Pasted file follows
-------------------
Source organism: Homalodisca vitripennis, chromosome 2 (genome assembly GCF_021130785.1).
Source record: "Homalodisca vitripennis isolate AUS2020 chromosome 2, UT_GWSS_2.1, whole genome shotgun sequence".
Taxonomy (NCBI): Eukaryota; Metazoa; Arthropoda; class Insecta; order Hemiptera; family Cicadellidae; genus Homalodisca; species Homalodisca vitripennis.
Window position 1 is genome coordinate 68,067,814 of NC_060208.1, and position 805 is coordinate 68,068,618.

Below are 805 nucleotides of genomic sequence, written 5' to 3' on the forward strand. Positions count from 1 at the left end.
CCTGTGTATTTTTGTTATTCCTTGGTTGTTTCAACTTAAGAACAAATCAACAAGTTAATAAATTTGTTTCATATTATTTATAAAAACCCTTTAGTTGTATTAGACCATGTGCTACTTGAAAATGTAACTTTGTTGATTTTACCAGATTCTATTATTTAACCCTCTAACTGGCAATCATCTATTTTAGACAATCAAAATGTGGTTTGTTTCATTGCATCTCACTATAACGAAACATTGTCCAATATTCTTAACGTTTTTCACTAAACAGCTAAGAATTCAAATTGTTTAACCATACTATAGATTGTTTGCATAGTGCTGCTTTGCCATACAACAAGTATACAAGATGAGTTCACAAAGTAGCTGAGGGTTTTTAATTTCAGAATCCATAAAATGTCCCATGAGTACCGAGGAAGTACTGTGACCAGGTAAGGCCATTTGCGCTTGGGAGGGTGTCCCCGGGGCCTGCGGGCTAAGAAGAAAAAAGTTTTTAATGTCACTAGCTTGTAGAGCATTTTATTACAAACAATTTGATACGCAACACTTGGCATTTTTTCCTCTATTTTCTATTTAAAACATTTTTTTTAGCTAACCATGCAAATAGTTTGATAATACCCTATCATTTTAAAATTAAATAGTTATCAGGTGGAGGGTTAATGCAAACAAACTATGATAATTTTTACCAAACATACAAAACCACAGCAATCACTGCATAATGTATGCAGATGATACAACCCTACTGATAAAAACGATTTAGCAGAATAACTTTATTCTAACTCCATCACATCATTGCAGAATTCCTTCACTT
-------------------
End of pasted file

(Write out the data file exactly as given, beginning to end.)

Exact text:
Source organism: Homalodisca vitripennis, chromosome 2 (genome assembly GCF_021130785.1).
Source record: "Homalodisca vitripennis isolate AUS2020 chromosome 2, UT_GWSS_2.1, whole genome shotgun sequence".
Taxonomy (NCBI): Eukaryota; Metazoa; Arthropoda; class Insecta; order Hemiptera; family Cicadellidae; genus Homalodisca; species Homalodisca vitripennis.
Window position 1 is genome coordinate 68,067,814 of NC_060208.1, and position 805 is coordinate 68,068,618.

Below are 805 nucleotides of genomic sequence, written 5' to 3' on the forward strand. Positions count from 1 at the left end.
CCTGTGTATTTTTGTTATTCCTTGGTTGTTTCAACTTAAGAACAAATCAACAAGTTAATAAATTTGTTTCATATTATTTATAAAAACCCTTTAGTTGTATTAGACCATGTGCTACTTGAAAATGTAACTTTGTTGATTTTACCAGATTCTATTATTTAACCCTCTAACTGGCAATCATCTATTTTAGACAATCAAAATGTGGTTTGTTTCATTGCATCTCACTATAACGAAACATTGTCCAATATTCTTAACGTTTTTCACTAAACAGCTAAGAATTCAAATTGTTTAACCATACTATAGATTGTTTGCATAGTGCTGCTTTGCCATACAACAAGTATACAAGATGAGTTCACAAAGTAGCTGAGGGTTTTTAATTTCAGAATCCATAAAATGTCCCATGAGTACCGAGGAAGTACTGTGACCAGGTAAGGCCATTTGCGCTTGGGAGGGTGTCCCCGGGGCCTGCGGGCTAAGAAGAAAAAAGTTTTTAATGTCACTAGCTTGTAGAGCATTTTATTACAAACAATTTGATACGCAACACTTGGCATTTTTTCCTCTATTTTCTATTTAAAACATTTTTTTTAGCTAACCATGCAAATAGTTTGATAATACCCTATCATTTTAAAATTAAATAGTTATCAGGTGGAGGGTTAATGCAAACAAACTATGATAATTTTTACCAAACATACAAAACCACAGCAATCACTGCATAATGTATGCAGATGATACAACCCTACTGATAAAAACGATTTAGCAGAATAACTTTATTCTAACTCCATCACATCATTGCAGAATTCCTTCACTT